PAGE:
Administration of India's Patents Office is non-functioning. India is presently experiencing a surge in patent application filings that will increase dramatically during the latter half of 1999. The Indian Patents Office, based on its size, degree of modernization and past practices, is and will be unable to cope with these filings. Recent statistics indicate a backlog of nearly 30,000 unprocessed applications, which, measured against the average output of the collective Indian Patent Office system, will not be examined or granted well into the latter part of the next decade.

While we appreciate India's current efforts to invest approximately $20 million in a new patent office, underlying problems in India's patent law render effective patent administration impossible. The Government of India needs follow-up its modernization efforts at the administrative and legislative level to make it possible to operate a modern patent office in India.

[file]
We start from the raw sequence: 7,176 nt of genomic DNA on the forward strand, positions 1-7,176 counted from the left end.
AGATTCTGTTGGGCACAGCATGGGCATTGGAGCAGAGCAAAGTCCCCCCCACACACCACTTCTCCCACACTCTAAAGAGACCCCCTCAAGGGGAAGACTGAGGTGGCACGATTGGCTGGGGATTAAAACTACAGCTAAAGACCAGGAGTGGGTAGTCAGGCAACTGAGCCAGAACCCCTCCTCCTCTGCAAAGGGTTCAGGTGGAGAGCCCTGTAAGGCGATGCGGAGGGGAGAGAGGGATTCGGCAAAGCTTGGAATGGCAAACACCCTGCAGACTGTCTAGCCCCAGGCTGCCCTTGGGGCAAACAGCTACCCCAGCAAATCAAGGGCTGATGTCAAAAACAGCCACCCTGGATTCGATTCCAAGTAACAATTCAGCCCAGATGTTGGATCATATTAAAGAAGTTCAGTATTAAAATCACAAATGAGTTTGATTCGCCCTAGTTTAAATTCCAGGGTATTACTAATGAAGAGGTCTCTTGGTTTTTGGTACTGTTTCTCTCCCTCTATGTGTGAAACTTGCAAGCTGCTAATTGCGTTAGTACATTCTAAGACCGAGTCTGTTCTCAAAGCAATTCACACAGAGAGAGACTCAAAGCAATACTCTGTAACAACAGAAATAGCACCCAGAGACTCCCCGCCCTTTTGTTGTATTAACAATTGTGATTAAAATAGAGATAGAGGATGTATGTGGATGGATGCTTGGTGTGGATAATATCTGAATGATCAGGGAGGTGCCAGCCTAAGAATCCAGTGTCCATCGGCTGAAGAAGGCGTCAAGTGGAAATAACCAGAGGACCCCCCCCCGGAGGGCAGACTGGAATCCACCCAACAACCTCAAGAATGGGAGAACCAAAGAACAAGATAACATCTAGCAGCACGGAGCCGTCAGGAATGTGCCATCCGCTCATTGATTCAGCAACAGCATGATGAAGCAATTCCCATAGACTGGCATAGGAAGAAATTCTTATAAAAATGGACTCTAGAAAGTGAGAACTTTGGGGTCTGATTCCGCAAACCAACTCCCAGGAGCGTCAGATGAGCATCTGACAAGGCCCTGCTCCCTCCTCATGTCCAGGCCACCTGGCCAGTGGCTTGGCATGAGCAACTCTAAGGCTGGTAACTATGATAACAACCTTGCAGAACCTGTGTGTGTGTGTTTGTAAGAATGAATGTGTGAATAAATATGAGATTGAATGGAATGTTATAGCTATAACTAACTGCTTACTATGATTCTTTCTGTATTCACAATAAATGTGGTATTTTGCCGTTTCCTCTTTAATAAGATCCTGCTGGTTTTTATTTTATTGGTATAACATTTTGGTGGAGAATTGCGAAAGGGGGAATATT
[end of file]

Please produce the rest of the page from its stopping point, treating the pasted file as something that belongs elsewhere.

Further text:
Government Drug Pricing Policy

The Indian Government's liberalization and economic reforms have not yet been fully extended to the pharmaceutical industry. The industry is unable to attract fresh investment and the research-based pharmaceutical industry is either withdrawing from India or not expanding operations. In the area of drug pricing, India imposes some of the most stringent price controls in the world due to the rigid provisions of the Drug Price Control Order (DPCO). In the eyes of many research-based company managers in India, this strict pricing regime combined with the lack of any meaningful patent protection make India virtually non-viable for research-based companies from a commercial standpoint, especially if those companies were to consider placing on the Indian market the latest and best innovative drugs. Foreign companies also experience arbitrary BICP (Bureau of Industrial Cost and Pricing) pricing norms.